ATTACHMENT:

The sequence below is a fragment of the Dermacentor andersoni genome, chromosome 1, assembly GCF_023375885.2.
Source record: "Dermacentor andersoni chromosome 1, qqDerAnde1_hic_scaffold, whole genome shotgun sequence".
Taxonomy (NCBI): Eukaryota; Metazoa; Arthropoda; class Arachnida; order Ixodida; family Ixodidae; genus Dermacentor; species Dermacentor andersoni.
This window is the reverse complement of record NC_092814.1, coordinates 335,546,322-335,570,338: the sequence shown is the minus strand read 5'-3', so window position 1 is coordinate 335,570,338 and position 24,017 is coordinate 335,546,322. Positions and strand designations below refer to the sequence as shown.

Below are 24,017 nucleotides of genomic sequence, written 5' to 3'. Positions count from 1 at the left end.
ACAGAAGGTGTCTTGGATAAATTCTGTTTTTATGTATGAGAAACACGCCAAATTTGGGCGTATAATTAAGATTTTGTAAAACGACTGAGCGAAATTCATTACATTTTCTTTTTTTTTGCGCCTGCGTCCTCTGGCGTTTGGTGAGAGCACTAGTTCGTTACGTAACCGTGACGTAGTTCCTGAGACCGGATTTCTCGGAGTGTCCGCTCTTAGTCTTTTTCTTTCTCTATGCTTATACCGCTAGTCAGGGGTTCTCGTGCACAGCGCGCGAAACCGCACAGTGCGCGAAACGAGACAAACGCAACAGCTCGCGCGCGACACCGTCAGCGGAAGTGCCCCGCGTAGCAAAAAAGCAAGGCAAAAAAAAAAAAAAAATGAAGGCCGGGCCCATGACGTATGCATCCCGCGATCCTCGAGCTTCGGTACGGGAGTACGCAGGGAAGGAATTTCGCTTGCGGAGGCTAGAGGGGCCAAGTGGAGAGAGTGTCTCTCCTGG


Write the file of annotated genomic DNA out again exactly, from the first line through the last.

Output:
The sequence below is a fragment of the Dermacentor andersoni genome, chromosome 1, assembly GCF_023375885.2.
Source record: "Dermacentor andersoni chromosome 1, qqDerAnde1_hic_scaffold, whole genome shotgun sequence".
Taxonomy (NCBI): Eukaryota; Metazoa; Arthropoda; class Arachnida; order Ixodida; family Ixodidae; genus Dermacentor; species Dermacentor andersoni.
This window is the reverse complement of record NC_092814.1, coordinates 335,546,322-335,570,338: the sequence shown is the minus strand read 5'-3', so window position 1 is coordinate 335,570,338 and position 24,017 is coordinate 335,546,322. Positions and strand designations below refer to the sequence as shown.

Below are 24,017 nucleotides of genomic sequence, written 5' to 3'. Positions count from 1 at the left end.
ACAGAAGGTGTCTTGGATAAATTCTGTTTTTATGTATGAGAAACACGCCAAATTTGGGCGTATAATTAAGATTTTGTAAAACGACTGAGCGAAATTCATTACATTTTCTTTTTTTTTGCGCCTGCGTCCTCTGGCGTTTGGTGAGAGCACTAGTTCGTTACGTAACCGTGACGTAGTTCCTGAGACCGGATTTCTCGGAGTGTCCGCTCTTAGTCTTTTTCTTTCTCTATGCTTATACCGCTAGTCAGGGGTTCTCGTGCACAGCGCGCGAAACCGCACAGTGCGCGAAACGAGACAAACGCAACAGCTCGCGCGCGACACCGTCAGCGGAAGTGCCCCGCGTAGCAAAAAAGCAAGGCAAAAAAAAAAAAAAAATGAAGGCCGGGCCCATGACGTATGCATCCCGCGATCCTCGAGCTTCGGTACGGGAGTACGCAGGGAAGGAATTTCGCTTGCGGAGGCTAGAGGGGCCAAGTGGAGAGAGTGTCTCTCCTGG